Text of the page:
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Prevention of Iatrogenic Complications in the Elderly
Iatrogenic complications are more common and often more severe among the elderly than among younger patients. These complications include adverse drug effects (eg, interactions), falls, nosocomial infections, pressure ulcers, delirium, and complications related to surgery. Prevention is often possible.
The first step in prevention is to identify patients at high risk. Risk factors include the following.
Having multiple physicians can result in uncoordinated care and polypharmacy. Consultation among multiple physicians every time one of them sees a common patient is difficult. As a result, a patient’s therapeutic regimen is frequently changed without the input of the patient’s other physicians, thereby increasing risk of iatrogenic complications.
Taking multiple drugs concurrently and having multiple chronic diseases markedly increase risk of adverse drug-drug or drug-disease interactions (see Drug-Related Problems in the Elderly). Risk of such interactions is particularly high among patients who are undernourished or who have renal failure. Also, certain drugs have an especially high risk of adverse effects in the elderly ( Drug Categories of Concern in the Elderly).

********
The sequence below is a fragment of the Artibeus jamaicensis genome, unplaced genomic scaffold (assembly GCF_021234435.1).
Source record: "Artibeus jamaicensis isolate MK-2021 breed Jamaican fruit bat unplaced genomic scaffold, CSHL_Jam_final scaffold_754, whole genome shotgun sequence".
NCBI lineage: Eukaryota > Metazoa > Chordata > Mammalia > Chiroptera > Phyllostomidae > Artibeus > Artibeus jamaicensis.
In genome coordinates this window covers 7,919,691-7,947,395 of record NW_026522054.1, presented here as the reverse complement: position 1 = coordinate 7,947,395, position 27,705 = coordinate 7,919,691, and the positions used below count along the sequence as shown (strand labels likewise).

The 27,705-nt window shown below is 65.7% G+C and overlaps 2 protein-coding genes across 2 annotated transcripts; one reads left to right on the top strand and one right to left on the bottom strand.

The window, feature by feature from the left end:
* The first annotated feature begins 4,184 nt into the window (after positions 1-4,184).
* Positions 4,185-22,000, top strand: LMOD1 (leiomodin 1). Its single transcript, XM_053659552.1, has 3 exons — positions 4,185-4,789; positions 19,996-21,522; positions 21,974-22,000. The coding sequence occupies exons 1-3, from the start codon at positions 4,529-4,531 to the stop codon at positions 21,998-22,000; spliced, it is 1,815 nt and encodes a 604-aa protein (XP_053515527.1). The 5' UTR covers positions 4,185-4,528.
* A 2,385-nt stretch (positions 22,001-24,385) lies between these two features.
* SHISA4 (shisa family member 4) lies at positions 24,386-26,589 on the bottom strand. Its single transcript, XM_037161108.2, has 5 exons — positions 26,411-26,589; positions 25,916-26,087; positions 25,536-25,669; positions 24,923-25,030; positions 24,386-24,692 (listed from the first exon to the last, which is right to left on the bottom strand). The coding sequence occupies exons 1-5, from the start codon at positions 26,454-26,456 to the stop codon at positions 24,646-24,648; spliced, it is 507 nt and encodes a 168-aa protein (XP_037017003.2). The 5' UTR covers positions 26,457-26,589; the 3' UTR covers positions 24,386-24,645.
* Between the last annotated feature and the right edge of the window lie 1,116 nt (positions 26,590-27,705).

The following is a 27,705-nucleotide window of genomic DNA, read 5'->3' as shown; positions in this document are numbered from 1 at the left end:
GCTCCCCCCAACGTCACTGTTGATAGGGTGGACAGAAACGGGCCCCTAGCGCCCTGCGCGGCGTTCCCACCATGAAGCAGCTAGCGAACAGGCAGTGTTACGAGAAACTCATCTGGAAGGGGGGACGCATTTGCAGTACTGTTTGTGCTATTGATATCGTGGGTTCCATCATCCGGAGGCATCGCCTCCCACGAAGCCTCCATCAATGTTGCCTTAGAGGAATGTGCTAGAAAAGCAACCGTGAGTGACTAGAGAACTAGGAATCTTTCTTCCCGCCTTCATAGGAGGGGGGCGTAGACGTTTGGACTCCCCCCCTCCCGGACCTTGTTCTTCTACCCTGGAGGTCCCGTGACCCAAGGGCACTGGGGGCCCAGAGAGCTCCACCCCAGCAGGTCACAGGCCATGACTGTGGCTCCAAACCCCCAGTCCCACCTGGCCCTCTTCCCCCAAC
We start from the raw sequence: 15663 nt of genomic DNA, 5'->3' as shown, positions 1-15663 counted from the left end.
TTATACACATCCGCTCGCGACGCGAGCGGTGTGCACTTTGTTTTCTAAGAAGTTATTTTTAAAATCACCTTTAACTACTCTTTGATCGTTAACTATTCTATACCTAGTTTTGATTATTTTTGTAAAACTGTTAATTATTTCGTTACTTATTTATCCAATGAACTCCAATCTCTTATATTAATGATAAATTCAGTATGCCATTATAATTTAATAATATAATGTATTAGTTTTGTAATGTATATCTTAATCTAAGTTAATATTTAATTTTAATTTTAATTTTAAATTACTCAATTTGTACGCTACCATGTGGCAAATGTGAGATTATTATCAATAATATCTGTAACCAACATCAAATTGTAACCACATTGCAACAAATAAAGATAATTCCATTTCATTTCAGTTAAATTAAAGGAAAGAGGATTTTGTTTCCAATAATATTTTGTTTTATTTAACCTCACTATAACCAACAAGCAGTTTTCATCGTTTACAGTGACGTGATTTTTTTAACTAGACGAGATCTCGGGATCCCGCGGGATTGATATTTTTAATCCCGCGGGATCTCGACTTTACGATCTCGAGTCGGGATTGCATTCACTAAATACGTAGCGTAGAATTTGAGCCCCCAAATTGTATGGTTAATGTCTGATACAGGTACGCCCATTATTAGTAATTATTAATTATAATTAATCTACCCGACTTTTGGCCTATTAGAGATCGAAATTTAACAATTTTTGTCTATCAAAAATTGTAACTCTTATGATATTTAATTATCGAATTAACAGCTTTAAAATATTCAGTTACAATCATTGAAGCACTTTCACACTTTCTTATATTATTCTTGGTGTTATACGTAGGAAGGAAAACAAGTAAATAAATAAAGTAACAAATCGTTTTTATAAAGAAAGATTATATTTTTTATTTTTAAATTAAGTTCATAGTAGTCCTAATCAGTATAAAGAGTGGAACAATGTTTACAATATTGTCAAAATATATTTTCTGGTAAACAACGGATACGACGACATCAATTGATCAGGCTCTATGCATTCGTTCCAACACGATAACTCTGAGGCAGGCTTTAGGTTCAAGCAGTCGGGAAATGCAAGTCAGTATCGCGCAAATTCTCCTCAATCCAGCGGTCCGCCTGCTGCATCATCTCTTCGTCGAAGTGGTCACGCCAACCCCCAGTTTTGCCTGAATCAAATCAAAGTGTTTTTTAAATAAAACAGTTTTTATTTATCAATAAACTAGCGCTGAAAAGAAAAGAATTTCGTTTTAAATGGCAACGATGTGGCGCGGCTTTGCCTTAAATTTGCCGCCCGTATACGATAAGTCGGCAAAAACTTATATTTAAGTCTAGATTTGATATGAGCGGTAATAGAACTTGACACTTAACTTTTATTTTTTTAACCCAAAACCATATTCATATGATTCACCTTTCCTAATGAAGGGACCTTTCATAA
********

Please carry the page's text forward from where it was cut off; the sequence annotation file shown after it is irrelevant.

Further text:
Risks due to hospitalization include hospital-acquired infection, polypharmacy, and transfusion reactions. Hospitalized patients who have dementia or who are immobilized (eg, after surgery) are at high risk of iatrogenic complications.
Medical technology may contribute to iatrogenic complications, including sudden death or MI after valvular replacement surgery, stroke after carotid endarterectomy, fluid overload after transfusions and infusions, unwanted prolongation of life via artificial life support, and hypoxic encephalopathy after potentially life-prolonging CPR.
Interventions that can prevent iatrogenic complications include the following.
Care managers facilitate communication among health care practitioners, ensure that needed services are provided, and prevent duplication of services. Care managers may be employed by physician groups, health plans, or community or governmental organizations. The frail elderly benefit the most from case management.
A geriatric interdisciplinary team (see Geriatric Interdisciplinary Teams) evaluates all of the patient’s needs, develops a coordinated care plan, and manages (or, along with the primary care physician, co-manages) care. Because this intervention is resource-intensive, it is best reserved for very complex cases.
Patients are encouraged to prepare advance directives, including designation of a proxy to make medical decisions (see Advance Directives). These documents can help prevent unwanted treatment for critically ill patients who cannot speak for themselves.
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